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Phase Difference with Initial Conditions for SHM

  1. Mar 16, 2015 #1
    1. The problem statement, all variables and given/known data
    A mass-spring system with a natural frequency of 3.6 Hz is started in motion with an initial displacement from equilibrium of 6.1 cm and an initial velocity of 0.7 m/s. What is the value of ϕ?
    (Question aside: Finding the amplitude of the resulting function?)
    2. Relevant equations
    x=Acos(ωt+ϕ)

    3. The attempt at a solution
    Well, I want to say that if we didn't have a initial velocity, then the phase would be 0 rad, because it would simply start at a maximum, and with the cos function, a maximum at time=0 would be 0 phase, so the introduction of the initial condition is having me at a stand still.

    I would also like to find the amplitude of the resulting motion, and was wondering where to start on this, since the initial displacement cannot be taken to be the amplitude because of the initial velocity in the system.
     
  2. jcsd
  3. Mar 17, 2015 #2

    andrewkirk

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    The system is underdetermined (unsolvable) because we don't know the mass.

    If we had the mass, we could proceed as follows:

    1. Use the frequency and the mass to calculate the spring constant.
    2. use the spring constant to write a formula for the potential energy as a function of displacement from the equilibrium point.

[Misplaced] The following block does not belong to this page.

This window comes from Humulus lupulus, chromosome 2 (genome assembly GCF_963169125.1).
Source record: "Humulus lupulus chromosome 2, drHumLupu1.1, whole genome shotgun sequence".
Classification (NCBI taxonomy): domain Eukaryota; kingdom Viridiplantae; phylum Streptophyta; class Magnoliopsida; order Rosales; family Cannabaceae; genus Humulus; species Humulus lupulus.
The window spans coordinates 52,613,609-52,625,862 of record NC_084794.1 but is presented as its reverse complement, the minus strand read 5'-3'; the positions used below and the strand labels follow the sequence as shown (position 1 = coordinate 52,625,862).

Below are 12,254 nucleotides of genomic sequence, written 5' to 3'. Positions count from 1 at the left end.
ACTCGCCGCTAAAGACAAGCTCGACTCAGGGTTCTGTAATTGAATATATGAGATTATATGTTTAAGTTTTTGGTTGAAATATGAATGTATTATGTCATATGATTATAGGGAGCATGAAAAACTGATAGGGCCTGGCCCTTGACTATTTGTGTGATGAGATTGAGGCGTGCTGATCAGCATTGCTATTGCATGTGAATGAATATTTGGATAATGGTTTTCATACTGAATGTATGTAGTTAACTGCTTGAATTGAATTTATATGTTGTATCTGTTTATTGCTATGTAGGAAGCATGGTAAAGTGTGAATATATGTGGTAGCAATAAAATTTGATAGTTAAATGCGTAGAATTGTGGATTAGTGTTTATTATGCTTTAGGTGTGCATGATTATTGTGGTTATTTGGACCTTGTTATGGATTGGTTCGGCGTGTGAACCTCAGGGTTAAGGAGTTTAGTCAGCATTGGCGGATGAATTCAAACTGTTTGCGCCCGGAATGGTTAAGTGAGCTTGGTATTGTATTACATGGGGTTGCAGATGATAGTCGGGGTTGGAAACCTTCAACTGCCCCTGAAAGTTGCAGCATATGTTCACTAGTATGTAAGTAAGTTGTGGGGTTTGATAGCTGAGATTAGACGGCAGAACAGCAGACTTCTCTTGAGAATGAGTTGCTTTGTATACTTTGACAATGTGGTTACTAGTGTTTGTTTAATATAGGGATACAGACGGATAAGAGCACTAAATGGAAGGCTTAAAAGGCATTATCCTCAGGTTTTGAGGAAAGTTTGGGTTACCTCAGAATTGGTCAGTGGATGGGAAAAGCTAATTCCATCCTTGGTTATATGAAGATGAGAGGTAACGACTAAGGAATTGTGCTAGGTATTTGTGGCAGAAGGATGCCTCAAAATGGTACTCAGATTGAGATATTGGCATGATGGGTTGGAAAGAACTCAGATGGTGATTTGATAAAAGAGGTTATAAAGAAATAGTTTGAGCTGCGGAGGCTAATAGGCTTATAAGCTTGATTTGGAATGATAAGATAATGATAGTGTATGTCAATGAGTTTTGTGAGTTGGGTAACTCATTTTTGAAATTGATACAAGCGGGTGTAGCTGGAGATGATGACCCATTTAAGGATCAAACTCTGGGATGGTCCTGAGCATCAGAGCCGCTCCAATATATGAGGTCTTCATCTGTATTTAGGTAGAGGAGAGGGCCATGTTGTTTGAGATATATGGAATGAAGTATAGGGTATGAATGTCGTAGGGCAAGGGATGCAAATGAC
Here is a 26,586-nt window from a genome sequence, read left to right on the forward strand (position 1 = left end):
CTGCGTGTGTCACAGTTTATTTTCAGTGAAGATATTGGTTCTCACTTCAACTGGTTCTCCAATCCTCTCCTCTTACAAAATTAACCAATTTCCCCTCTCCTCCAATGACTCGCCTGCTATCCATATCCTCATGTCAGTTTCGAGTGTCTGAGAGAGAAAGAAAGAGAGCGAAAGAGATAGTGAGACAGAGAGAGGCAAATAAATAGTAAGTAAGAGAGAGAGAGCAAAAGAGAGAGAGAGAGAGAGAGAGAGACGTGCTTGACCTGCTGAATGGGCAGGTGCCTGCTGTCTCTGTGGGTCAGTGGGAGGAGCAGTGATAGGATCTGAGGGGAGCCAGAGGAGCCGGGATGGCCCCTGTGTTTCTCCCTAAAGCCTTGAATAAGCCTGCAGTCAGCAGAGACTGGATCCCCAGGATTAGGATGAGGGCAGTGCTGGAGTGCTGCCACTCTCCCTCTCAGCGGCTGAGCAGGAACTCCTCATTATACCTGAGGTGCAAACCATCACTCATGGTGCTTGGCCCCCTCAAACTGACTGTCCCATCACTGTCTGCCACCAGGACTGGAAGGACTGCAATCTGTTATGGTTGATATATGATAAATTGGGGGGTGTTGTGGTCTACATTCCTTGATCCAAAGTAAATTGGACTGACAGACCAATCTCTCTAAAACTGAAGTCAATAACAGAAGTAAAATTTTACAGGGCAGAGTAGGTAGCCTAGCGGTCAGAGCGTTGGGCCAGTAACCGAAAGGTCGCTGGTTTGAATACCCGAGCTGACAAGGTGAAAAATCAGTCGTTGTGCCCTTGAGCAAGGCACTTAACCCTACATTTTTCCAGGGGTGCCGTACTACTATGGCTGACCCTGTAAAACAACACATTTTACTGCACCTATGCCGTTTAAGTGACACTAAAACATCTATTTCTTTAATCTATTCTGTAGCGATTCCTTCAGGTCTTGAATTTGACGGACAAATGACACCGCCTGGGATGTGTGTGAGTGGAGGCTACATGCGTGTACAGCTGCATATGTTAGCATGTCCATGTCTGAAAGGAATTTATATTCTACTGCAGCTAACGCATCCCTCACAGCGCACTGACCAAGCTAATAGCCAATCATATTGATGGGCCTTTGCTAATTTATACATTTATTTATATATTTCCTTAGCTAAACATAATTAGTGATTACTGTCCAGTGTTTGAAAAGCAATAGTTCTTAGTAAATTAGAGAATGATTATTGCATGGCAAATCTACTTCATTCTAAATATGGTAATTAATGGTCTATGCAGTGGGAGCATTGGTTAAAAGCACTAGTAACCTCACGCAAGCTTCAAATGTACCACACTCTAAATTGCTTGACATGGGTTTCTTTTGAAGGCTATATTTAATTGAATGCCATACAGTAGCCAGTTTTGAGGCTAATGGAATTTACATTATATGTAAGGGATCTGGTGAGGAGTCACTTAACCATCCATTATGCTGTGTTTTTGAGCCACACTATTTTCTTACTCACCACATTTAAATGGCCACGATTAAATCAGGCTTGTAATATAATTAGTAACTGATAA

3. write an equation expressing the potential energy at maximum displacement equal to potential energy at initial displacement plus initial KE
    4. solve to get the amplitude
    5. You now have ω and A, so you can use those in your equation above, together with t=0 and x(0)=6.1cm to calculate the phase ϕ.

    To see why it's underdetermined, consider that, if the mass is very light, and the initial velocity is outwards, the mass will be very close to its maximum amplitude, as the kinetic energy will be exhausted by even a very small further extension of the spring. If the mass is heavy, it will travel much farther out before the KE runs out. These scenarios correspond to different phases.
     
    Last edited: Mar 17, 2015
  4. Mar 17, 2015 #3
    Wouldn't you have to have the mass of the system that is oscillating in order to find the spring constant of the system; this equation;
    ω_0 = root(k/m) with ω_0 being the natural frequency.
     
  5. Mar 17, 2015 #4

    andrewkirk

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    Quite right. I must have been typing a correction on this at the same time as you were pointing it out.
     
  6. Mar 17, 2015 #5
    --So how would I go about finding the spring constant using the natural frequency with the equation we both suggested?--

    EDIT: Did not see your edit. Dismiss comment above.

    Don't see how this is particularly unsolvable, since it is on a assignment that I am working on, will check back later.
     
  7. Mar 17, 2015 #6

    rude man

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    The original problem, finding φ, is solvable. The "question aside" is not.
    Solve the 2nd order linear, constant-coefficient ODE with the two initial conditions included. Wind up with x = A cos(ωt + φ). ω is known, A is not determinable.
     
  8. Mar 17, 2015 #7
    I do understand how to find the phase value now, thanks for the input!
     
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